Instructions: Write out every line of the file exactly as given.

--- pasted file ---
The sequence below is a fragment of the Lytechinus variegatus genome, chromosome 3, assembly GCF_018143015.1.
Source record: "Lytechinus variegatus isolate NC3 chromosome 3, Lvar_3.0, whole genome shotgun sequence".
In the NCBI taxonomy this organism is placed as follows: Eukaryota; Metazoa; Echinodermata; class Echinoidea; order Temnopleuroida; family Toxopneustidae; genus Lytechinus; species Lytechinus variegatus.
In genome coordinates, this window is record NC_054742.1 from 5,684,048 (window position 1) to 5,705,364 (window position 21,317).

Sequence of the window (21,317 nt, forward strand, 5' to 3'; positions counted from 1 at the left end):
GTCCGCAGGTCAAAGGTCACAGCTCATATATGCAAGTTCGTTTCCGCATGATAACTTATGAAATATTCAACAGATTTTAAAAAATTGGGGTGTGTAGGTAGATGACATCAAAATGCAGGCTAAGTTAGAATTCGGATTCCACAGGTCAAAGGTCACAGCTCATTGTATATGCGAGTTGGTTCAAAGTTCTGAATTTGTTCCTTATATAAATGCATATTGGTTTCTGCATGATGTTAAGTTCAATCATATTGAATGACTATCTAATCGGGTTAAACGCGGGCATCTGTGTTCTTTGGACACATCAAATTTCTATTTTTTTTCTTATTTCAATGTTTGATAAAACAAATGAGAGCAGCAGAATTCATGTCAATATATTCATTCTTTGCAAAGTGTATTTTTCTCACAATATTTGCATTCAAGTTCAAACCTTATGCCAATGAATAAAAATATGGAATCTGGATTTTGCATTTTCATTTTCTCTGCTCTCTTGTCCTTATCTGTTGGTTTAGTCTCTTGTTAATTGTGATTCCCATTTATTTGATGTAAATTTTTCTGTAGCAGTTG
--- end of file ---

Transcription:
The sequence below is a fragment of the Lytechinus variegatus genome, chromosome 3, assembly GCF_018143015.1.
Source record: "Lytechinus variegatus isolate NC3 chromosome 3, Lvar_3.0, whole genome shotgun sequence".
In the NCBI taxonomy this organism is placed as follows: Eukaryota; Metazoa; Echinodermata; class Echinoidea; order Temnopleuroida; family Toxopneustidae; genus Lytechinus; species Lytechinus variegatus.
In genome coordinates, this window is record NC_054742.1 from 5,684,048 (window position 1) to 5,705,364 (window position 21,317).

Sequence of the window (21,317 nt, forward strand, 5' to 3'; positions counted from 1 at the left end):
GTCCGCAGGTCAAAGGTCACAGCTCATATATGCAAGTTCGTTTCCGCATGATAACTTATGAAATATTCAACAGATTTTAAAAAATTGGGGTGTGTAGGTAGATGACATCAAAATGCAGGCTAAGTTAGAATTCGGATTCCACAGGTCAAAGGTCACAGCTCATTGTATATGCGAGTTGGTTCAAAGTTCTGAATTTGTTCCTTATATAAATGCATATTGGTTTCTGCATGATGTTAAGTTCAATCATATTGAATGACTATCTAATCGGGTTAAACGCGGGCATCTGTGTTCTTTGGACACATCAAATTTCTATTTTTTTTCTTATTTCAATGTTTGATAAAACAAATGAGAGCAGCAGAATTCATGTCAATATATTCATTCTTTGCAAAGTGTATTTTTCTCACAATATTTGCATTCAAGTTCAAACCTTATGCCAATGAATAAAAATATGGAATCTGGATTTTGCATTTTCATTTTCTCTGCTCTCTTGTCCTTATCTGTTGGTTTAGTCTCTTGTTAATTGTGATTCCCATTTATTTGATGTAAATTTTTCTGTAGCAGTTG